In a previous post, I briefly mentioned the juxtaposition of my Philadelphia life and my Norwich life. My Philadelphia life was go-go-go nonstop — either in class, at the gym, or at my job. However, my Norwich life is a lot more relaxed, filled with free time. Less class hours, no gym membership, no job. I’ve said previously that I use this free time as a chance to try sports or societies or to travel on weekends. With that being said, although I am abroad, I need to know when to tell myself no.
Mom and Dad, before you start to freak out, I’m okay! I’m doing really well, actually, I haven’t missed a homework assignment yet. But I must say, it has definitely come to my attention how easy it is to let your hair down and let go (again, I will reiterate — I have not done that yet, Mom). It’s just that the structure of classes themselves differ greatly from classes at Temple/classes in America as a whole. I’d like to get into the specifics.
Aside from the vast difference between the hours spent in class, the actual “assignments” are framed and pursued differently as well. With my previous classes at Temple, it was very popular for a class to have a “post” due for every meeting (either MWF or TR), which adds up to 2-3 posts a week. Usually, there are about four “major” assignments — whether they are tests, quizzes, or essays. Bottom line, the forced reoccurring grades on all of the assignments due in America is a way to force students to keep up. Either do the daily blog post and monthly assignment, or you’re going to fail.
When it comes to the English school system, at least here at UEA, there are roughly only two “assignments” due. One of them isn’t even graded. For each course, you have a formative and a summative. The formative is due a few weeks into the semester and it is not graded. It basically is just a way for the professor to see where stand so far in a course and to give you feedback to help you perform well on your summative. The summative is due at the end of the semester — it acts as a final, and is graded.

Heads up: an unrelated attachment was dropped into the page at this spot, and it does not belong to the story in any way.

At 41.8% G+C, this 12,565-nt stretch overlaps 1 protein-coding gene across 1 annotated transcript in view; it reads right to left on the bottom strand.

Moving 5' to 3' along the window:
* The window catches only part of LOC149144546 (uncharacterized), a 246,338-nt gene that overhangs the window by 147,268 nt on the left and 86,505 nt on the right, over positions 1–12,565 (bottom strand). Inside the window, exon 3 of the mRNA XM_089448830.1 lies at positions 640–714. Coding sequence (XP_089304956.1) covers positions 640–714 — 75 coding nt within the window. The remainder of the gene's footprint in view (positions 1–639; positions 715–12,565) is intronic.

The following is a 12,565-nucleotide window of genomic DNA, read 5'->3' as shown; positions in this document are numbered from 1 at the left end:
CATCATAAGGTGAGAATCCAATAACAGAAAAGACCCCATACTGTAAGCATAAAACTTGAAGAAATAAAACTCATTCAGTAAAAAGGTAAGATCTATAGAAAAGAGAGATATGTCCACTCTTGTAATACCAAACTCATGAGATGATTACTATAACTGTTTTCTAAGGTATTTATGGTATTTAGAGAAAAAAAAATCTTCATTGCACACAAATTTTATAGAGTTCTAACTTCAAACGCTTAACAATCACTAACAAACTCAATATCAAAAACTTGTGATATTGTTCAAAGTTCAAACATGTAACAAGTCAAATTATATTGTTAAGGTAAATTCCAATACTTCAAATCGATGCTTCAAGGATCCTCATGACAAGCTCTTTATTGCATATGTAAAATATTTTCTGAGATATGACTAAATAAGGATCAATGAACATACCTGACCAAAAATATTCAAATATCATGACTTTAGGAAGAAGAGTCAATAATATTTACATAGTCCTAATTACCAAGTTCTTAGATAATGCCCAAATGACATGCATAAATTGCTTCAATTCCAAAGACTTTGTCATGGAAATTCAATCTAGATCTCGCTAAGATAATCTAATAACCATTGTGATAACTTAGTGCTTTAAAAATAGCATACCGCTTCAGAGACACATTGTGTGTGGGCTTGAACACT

Although there is homework assigned for every class, there are no discussion posts, no quizzes, and no grades (makes sense, as these classes are built from a liberal arts viewpoint. Science and maths are treated differently). The professors trust their students to do the reading, engage with the texts, and to come to class both prepared and ready to jump into the discussion. On a surface level, do you see how easy it is to let some readings slip by if you don’t technically have anything “due”?
To put it simply, yes, it is possible to get by skimping on reading. We’re all human, we’re all busy, it happens. But what I love so much about the English/UEA system is that it really creates a sense of drive. Only you can make yourself do the work. No one is checking in on you through Blackboard posts or pop quizzes. It is a system designed to create trust between teachers and students and to foster solid self-discipline within the student body. If you want to be successful at uni here in England, you have to bear the responsibilities and keep up with your work. If you want to do well on your summative, you have got to be self-motivated.
This structure of mutual trust is exactly why I enjoy classes at UEA so much. Not because I can take a break from work at times, if needed, but because there is so much trust instilled in students… trust and a solid reassurance of what we can handle. We’re adults after all, and we pay good money to get a great education — why shouldn’t we be trusted? What is a rushed post online or a high percentage attendance grade going to prove? It is forced participation as opposed to willing participation. And that makes all the difference.